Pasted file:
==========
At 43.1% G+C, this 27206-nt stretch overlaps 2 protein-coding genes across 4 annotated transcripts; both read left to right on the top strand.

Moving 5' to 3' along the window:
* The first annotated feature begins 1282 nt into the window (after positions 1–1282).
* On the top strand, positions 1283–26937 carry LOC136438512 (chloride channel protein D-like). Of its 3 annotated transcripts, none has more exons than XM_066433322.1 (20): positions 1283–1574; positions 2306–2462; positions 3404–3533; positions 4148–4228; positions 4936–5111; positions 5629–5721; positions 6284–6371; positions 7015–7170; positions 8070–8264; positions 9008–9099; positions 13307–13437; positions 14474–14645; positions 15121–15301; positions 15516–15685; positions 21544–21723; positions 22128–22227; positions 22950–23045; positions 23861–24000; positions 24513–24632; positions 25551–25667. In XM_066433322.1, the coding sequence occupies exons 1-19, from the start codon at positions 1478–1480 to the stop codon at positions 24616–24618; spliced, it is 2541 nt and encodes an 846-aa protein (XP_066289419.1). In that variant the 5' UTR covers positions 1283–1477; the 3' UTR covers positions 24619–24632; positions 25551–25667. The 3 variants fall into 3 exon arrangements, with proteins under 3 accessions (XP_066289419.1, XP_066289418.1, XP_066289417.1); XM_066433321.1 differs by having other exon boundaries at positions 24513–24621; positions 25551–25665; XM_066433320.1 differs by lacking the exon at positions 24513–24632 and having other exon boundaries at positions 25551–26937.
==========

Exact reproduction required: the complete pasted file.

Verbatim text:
At 43.1% G+C, this 27206-nt stretch overlaps 2 protein-coding genes across 4 annotated transcripts; both read left to right on the top strand.

Moving 5' to 3' along the window:
* The first annotated feature begins 1282 nt into the window (after positions 1–1282).
* On the top strand, positions 1283–26937 carry LOC136438512 (chloride channel protein D-like). Of its 3 annotated transcripts, none has more exons than XM_066433322.1 (20): positions 1283–1574; positions 2306–2462; positions 3404–3533; positions 4148–4228; positions 4936–5111; positions 5629–5721; positions 6284–6371; positions 7015–7170; positions 8070–8264; positions 9008–9099; positions 13307–13437; positions 14474–14645; positions 15121–15301; positions 15516–15685; positions 21544–21723; positions 22128–22227; positions 22950–23045; positions 23861–24000; positions 24513–24632; positions 25551–25667. In XM_066433322.1, the coding sequence occupies exons 1-19, from the start codon at positions 1478–1480 to the stop codon at positions 24616–24618; spliced, it is 2541 nt and encodes an 846-aa protein (XP_066289419.1). In that variant the 5' UTR covers positions 1283–1477; the 3' UTR covers positions 24619–24632; positions 25551–25667. The 3 variants fall into 3 exon arrangements, with proteins under 3 accessions (XP_066289419.1, XP_066289418.1, XP_066289417.1); XM_066433321.1 differs by having other exon boundaries at positions 24513–24621; positions 25551–25665; XM_066433320.1 differs by lacking the exon at positions 24513–24632 and having other exon boundaries at positions 25551–26937.